The Valkyries were the daughters of Odin, chief god of the Norse pantheon. They escorted the spirits of the bravest slain warriors, the einherjar, to Valhalla, Odin’s great hall. The name Valkyrie means choosers of the slain.
The einherjar were taken to Valhalla to prepare for the final battle, called Ragnarok. This battle would mark the end of the gods and change the fate of everything.
The Valkyries’ names were Brynhild, Göll, Göndul, Gudr, Gunn, Herfjoturr, Hildr, Hladgunnr, Hlokk, Hrist, Sigrdrifa, Sigrún, and Svafa. They were portrayed as beautiful young women armed with helmets and spears, and they rode winged horses.
The Valkyries also often acted as Odin’s messengers. According to the myth, when they rode forth on their errands, their bright, glinting armor caused the strange lights of the aurora borealis.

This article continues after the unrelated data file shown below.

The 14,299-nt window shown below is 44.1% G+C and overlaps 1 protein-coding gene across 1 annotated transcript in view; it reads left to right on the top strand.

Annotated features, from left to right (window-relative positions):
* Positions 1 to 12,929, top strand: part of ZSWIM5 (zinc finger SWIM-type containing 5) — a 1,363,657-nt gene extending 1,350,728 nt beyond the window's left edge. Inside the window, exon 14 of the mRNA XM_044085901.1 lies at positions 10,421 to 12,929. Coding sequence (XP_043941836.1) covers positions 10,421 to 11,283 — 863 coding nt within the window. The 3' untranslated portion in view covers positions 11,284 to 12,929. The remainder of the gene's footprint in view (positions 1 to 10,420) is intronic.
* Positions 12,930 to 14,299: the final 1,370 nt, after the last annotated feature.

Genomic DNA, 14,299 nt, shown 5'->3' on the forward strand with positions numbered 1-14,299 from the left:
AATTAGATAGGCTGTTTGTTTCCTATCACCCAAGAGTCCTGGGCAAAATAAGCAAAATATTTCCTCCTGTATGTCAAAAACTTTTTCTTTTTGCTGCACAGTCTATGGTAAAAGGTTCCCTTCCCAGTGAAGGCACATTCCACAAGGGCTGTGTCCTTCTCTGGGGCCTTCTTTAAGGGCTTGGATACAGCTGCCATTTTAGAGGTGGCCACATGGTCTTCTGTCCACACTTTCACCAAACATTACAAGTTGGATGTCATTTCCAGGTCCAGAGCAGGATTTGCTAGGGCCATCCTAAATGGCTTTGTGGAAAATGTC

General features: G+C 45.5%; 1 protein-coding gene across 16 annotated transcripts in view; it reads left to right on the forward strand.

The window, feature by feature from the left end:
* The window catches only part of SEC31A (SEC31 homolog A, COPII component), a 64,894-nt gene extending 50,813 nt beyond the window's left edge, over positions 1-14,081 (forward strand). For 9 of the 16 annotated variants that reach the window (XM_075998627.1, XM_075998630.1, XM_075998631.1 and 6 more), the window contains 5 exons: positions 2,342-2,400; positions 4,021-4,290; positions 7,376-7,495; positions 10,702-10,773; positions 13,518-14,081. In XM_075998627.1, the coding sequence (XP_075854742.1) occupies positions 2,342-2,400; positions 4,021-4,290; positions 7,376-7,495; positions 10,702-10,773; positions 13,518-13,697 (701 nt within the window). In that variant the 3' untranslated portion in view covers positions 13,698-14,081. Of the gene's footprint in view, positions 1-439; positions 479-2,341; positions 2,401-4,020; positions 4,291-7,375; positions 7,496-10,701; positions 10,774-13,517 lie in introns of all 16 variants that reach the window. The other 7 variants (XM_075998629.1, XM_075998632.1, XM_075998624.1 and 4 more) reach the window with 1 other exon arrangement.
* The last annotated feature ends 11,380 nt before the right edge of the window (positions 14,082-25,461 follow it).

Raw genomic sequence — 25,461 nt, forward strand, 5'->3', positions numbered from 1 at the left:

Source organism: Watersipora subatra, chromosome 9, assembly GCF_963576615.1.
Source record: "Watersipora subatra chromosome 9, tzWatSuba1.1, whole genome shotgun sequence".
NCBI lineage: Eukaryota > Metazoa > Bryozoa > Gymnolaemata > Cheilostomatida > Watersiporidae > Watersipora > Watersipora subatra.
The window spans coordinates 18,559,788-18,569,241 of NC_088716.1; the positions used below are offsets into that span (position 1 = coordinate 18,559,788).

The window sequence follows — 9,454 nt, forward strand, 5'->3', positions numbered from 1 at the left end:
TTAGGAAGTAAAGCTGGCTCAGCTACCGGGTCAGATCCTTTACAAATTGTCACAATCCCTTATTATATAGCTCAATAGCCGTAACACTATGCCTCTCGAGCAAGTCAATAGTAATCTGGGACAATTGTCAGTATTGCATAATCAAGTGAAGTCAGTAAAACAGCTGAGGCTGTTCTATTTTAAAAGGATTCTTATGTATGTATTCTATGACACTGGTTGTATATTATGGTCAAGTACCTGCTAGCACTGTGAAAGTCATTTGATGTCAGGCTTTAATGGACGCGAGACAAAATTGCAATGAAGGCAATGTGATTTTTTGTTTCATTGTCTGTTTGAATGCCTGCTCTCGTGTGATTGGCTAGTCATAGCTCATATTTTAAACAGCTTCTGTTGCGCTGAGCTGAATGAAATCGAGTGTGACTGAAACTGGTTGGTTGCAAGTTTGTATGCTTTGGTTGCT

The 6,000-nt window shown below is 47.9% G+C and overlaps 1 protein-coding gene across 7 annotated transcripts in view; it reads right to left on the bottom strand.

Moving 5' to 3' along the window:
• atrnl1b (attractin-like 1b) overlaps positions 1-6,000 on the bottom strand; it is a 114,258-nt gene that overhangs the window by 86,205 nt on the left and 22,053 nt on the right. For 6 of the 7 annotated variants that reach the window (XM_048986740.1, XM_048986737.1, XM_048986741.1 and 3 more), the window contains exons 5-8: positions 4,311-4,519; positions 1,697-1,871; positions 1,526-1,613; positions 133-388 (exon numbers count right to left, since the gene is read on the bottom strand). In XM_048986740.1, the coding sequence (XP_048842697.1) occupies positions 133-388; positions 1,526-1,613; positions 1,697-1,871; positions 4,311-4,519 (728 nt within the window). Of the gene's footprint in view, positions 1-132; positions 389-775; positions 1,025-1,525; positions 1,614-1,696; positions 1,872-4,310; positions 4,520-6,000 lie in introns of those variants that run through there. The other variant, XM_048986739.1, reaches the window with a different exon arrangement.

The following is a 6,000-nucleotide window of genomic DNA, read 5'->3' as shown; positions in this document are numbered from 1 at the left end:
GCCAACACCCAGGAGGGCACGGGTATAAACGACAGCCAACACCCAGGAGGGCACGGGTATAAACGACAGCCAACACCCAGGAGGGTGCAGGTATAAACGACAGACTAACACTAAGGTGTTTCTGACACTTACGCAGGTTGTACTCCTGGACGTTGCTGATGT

Some scholars have speculated that originally the Valkyries were priestesses. These were not beautiful young maidens in armor but old women who selected victims for human sacrifice. But the image of beautiful women taking the brave warriors up to Valhalla replaced this less pleasant image.
The nineteenth-century German composer Richard Wagner included the Valkyries in his operatic work Der Ring des Nibelungen (The Ring of the Nibelung; 1869–1876), commonly known as “The Ring Cycle,” which is based on Norse mythology. One of the most familiar melodies from that work is the orchestral overture, commonly known as “Ride of the Valkyries.”